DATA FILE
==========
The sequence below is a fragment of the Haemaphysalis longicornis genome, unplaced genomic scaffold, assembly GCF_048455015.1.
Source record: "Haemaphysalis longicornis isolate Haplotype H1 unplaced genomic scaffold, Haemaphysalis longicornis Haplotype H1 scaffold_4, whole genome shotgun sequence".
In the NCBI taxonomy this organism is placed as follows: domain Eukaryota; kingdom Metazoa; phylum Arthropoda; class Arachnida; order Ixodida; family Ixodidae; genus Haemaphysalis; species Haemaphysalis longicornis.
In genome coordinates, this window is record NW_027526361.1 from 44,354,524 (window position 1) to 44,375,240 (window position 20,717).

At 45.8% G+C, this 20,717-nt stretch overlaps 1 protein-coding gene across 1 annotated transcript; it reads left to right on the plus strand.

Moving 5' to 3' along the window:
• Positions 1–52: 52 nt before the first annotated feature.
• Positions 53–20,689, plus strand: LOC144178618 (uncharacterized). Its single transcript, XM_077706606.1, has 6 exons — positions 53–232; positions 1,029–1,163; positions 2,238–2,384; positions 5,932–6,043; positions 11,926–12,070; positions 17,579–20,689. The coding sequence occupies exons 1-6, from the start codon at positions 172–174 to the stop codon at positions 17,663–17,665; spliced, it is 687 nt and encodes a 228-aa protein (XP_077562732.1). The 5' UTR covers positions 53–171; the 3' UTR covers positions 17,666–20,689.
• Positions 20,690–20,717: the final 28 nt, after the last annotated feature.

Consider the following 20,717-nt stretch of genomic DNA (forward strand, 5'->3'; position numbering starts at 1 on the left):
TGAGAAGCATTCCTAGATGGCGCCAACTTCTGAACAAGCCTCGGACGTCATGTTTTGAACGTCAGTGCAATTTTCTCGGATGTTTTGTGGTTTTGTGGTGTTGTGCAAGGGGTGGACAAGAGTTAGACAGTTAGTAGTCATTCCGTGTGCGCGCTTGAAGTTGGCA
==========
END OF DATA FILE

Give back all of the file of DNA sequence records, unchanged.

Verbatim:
The sequence below is a fragment of the Haemaphysalis longicornis genome, unplaced genomic scaffold, assembly GCF_048455015.1.
Source record: "Haemaphysalis longicornis isolate Haplotype H1 unplaced genomic scaffold, Haemaphysalis longicornis Haplotype H1 scaffold_4, whole genome shotgun sequence".
In the NCBI taxonomy this organism is placed as follows: domain Eukaryota; kingdom Metazoa; phylum Arthropoda; class Arachnida; order Ixodida; family Ixodidae; genus Haemaphysalis; species Haemaphysalis longicornis.
In genome coordinates, this window is record NW_027526361.1 from 44,354,524 (window position 1) to 44,375,240 (window position 20,717).

At 45.8% G+C, this 20,717-nt stretch overlaps 1 protein-coding gene across 1 annotated transcript; it reads left to right on the plus strand.

Moving 5' to 3' along the window:
• Positions 1–52: 52 nt before the first annotated feature.
• Positions 53–20,689, plus strand: LOC144178618 (uncharacterized). Its single transcript, XM_077706606.1, has 6 exons — positions 53–232; positions 1,029–1,163; positions 2,238–2,384; positions 5,932–6,043; positions 11,926–12,070; positions 17,579–20,689. The coding sequence occupies exons 1-6, from the start codon at positions 172–174 to the stop codon at positions 17,663–17,665; spliced, it is 687 nt and encodes a 228-aa protein (XP_077562732.1). The 5' UTR covers positions 53–171; the 3' UTR covers positions 17,666–20,689.
• Positions 20,690–20,717: the final 28 nt, after the last annotated feature.

Consider the following 20,717-nt stretch of genomic DNA (forward strand, 5'->3'; position numbering starts at 1 on the left):
TGAGAAGCATTCCTAGATGGCGCCAACTTCTGAACAAGCCTCGGACGTCATGTTTTGAACGTCAGTGCAATTTTCTCGGATGTTTTGTGGTTTTGTGGTGTTGTGCAAGGGGTGGACAAGAGTTAGACAGTTAGTAGTCATTCCGTGTGCGCGCTTGAAGTTGGCA